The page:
And they will learn from it. You sound like a nanny-stater railroad tycoon. Why not put your PCs in a blanket burrito and pin a medal of valor to each one? We're trying to give them a real sense of accomplishment here.

I disagree with your definition of sandbox. Imagine this start to a campaign: All the PCs, for one reason or another, have sought to join an underground Thieves Guild. Their initiation sneaks up on them, quite literally, as they're drugged in their sleep following what they were lead to believe was a solid no. Drugged, they're carried off to some other town, and let loose practically naked but with instructions: Within three days, they must have gathered 200gp, obtained a weapon and forged a false identity that at least one trusted townsperson will vouch for.

This kind of cold start sets clear goals for the players, but unless the GM has concretely planned out a way or ways the players could obtain these things, they've definitely been dropped in a sandbox.

Why would you want to run a false sandbox tho
Half the appeal of a sandbox is that you, the dm dont know whats gonna happen.

If you have hidden rails then its just as boring as a non sandbox campaign.

>Why would you want to run a false sandbox tho

Because it's only "real" when it's thrown over the DM screen. Before that, it's nothing more than a very flexible concept/plot device with maybe some skin on it. If it's not already been established in-play, the DM can "re-dress the set" behind the scenes any way they want.

"Hm. What about that idea I had with the talking furniture? They ran right past it. I know, I'll do the same thing with the talking statue on DL 4, she's a real bint, they'll love it."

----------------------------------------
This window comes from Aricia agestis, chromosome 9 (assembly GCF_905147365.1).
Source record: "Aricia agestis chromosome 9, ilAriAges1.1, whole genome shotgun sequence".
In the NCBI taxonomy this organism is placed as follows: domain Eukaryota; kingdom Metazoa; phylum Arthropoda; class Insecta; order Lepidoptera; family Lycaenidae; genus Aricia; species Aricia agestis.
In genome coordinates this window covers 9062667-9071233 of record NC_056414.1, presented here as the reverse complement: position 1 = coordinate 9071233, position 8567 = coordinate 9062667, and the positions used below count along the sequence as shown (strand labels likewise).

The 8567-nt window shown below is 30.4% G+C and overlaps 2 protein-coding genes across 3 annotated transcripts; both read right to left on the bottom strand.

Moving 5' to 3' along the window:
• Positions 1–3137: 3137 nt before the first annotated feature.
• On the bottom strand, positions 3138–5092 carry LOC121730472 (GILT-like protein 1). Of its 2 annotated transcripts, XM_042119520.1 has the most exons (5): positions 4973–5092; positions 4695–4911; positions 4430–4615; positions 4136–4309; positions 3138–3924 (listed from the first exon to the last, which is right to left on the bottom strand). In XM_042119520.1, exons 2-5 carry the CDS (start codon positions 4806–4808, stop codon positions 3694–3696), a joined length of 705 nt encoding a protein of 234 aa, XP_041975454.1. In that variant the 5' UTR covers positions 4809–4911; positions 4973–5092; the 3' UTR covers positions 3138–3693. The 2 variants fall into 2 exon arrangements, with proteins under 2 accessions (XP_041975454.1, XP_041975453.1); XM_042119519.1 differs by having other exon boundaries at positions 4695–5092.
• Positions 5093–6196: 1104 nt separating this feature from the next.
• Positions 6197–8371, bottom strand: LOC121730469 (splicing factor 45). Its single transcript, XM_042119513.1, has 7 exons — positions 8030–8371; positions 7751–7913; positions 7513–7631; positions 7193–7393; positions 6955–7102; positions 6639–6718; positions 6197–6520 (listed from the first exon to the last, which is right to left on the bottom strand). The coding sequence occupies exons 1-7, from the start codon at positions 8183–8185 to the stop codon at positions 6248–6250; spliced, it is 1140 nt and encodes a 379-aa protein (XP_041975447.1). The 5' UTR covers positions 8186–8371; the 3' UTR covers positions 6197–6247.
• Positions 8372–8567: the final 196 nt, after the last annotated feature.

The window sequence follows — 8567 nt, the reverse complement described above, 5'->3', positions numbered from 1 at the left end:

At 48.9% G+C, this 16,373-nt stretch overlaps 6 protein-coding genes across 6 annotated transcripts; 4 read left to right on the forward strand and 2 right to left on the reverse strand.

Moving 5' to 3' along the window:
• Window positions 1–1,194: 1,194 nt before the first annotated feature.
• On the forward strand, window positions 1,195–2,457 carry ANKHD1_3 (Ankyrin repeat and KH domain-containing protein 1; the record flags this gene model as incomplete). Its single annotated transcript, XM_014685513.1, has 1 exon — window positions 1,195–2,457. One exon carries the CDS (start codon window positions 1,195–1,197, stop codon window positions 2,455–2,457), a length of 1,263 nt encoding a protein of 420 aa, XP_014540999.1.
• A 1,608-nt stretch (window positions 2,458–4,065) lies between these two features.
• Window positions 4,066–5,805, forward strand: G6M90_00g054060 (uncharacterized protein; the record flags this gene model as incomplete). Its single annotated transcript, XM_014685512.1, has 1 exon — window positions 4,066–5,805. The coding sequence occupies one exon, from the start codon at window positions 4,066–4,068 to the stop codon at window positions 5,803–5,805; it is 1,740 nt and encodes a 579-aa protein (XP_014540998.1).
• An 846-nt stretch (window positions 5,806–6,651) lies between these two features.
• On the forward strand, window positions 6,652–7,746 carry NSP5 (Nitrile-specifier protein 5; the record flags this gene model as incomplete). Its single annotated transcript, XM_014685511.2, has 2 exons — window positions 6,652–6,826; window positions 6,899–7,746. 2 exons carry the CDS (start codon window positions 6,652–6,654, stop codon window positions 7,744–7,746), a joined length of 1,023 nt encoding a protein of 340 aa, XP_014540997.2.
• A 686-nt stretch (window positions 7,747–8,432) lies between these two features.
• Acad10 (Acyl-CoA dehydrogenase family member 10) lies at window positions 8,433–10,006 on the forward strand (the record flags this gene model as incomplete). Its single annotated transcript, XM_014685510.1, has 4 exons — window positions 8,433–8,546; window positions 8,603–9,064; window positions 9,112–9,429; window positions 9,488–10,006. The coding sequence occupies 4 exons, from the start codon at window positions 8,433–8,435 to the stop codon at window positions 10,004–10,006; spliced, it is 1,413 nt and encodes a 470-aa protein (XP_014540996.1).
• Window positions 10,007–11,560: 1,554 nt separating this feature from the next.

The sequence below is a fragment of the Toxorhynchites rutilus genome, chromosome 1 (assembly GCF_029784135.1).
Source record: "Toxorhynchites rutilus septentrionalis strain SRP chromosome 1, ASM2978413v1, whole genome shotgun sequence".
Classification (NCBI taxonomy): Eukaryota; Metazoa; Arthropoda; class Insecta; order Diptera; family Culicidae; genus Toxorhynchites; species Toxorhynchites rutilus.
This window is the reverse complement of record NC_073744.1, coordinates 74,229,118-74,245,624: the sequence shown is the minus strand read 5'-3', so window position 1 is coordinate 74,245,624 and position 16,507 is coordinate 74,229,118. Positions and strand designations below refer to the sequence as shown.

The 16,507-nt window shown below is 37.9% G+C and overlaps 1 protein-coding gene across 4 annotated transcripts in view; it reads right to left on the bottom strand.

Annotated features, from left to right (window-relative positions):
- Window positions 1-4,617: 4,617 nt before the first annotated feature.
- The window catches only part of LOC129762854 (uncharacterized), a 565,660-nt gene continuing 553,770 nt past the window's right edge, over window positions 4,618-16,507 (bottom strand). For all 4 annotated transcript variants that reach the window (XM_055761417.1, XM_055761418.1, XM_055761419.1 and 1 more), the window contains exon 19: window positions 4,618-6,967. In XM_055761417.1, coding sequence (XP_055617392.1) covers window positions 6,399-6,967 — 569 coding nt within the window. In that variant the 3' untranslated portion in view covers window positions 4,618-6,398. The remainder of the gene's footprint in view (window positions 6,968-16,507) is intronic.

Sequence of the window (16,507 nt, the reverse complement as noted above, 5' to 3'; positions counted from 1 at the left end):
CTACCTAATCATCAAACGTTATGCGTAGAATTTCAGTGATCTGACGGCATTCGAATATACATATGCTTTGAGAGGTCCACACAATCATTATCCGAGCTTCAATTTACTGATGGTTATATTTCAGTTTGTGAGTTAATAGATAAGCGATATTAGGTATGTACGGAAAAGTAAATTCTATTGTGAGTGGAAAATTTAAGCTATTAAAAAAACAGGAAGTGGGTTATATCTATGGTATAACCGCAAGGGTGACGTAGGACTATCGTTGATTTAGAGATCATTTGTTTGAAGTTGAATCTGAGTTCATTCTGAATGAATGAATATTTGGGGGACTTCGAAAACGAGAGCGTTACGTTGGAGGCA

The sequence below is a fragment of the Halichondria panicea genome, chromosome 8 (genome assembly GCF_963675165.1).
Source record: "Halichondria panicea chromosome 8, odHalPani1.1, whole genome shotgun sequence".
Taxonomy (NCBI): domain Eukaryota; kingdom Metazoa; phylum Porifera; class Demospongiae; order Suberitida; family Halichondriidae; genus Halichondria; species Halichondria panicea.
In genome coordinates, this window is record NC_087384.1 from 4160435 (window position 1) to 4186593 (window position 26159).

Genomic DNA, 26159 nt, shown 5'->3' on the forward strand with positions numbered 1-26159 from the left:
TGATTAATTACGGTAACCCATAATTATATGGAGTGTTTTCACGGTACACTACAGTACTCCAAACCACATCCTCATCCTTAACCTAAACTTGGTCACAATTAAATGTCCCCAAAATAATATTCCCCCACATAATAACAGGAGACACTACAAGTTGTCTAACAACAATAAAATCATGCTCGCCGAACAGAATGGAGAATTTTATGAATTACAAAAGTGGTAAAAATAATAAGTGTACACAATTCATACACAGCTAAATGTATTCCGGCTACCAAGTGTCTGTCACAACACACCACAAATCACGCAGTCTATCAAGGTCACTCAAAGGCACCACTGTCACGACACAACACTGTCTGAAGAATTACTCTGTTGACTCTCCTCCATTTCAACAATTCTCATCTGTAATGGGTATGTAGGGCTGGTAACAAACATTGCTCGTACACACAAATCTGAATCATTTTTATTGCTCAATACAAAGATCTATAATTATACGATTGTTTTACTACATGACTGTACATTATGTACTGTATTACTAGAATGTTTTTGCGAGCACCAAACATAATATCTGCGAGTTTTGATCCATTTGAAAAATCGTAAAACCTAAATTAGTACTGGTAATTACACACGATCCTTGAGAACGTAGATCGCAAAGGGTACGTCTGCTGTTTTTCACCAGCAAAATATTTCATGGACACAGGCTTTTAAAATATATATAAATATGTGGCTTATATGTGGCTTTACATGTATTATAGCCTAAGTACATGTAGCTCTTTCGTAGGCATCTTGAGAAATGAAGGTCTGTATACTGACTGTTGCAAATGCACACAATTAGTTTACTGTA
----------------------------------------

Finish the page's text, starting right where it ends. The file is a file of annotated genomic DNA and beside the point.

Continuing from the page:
>Step 1:
Acquire a sandbox.

>Step 2:
Play a game in it.

I don't know why this questions keeps coming up. It's so simple...

Sorry, I'm a father, it's a compulsion. In all seriousness though, I'd recommend making things vague at first, and taking advantage of a slower schedule (and possibly enlisting player help) to refine things as the players decide what to focus on.

Start with a setting, established or homebrew, figure out your starting location in a bit of detail, and then map out a selection of locations, factions, and conflicts. Really feel out for what they're interested in, ask them what they think of X or Y aspect of it, and then call the session to start planning out the next bit in more detail. (And be sure to put a slight bit of effort into their second or third choices, just in case)

If it's an established setting, give them a book or two and ask them to pick out what they like about it. Sand-boxing is collaborative as shit.

Don't tell your players anything that makes sense.
Everything you say must be laden with such dire meaning that if they scrutinise and analyse your words they become paranoid, and if they don't then their ignorance effectively removes them from the game.

Again that sounds boring to dm since it doesnt matter what the players do you already know what plot is going to happen

>Again that sounds boring to dm since it doesnt matter what the players do you already know what plot is going to happen

Only if you're assuming the DM has one plot card. They should have several in-reserve. Your job in a sandbox is to decorate the trope factory.

Not to mention plots that organically emerge from the session itself:

- Player makes an excited speculation out-loud. Other players dismiss it, but you silently note it down. This would make a great surprise encounter a month or two from now; long after they forgot the discussion entirely. Especially after you mess with the details.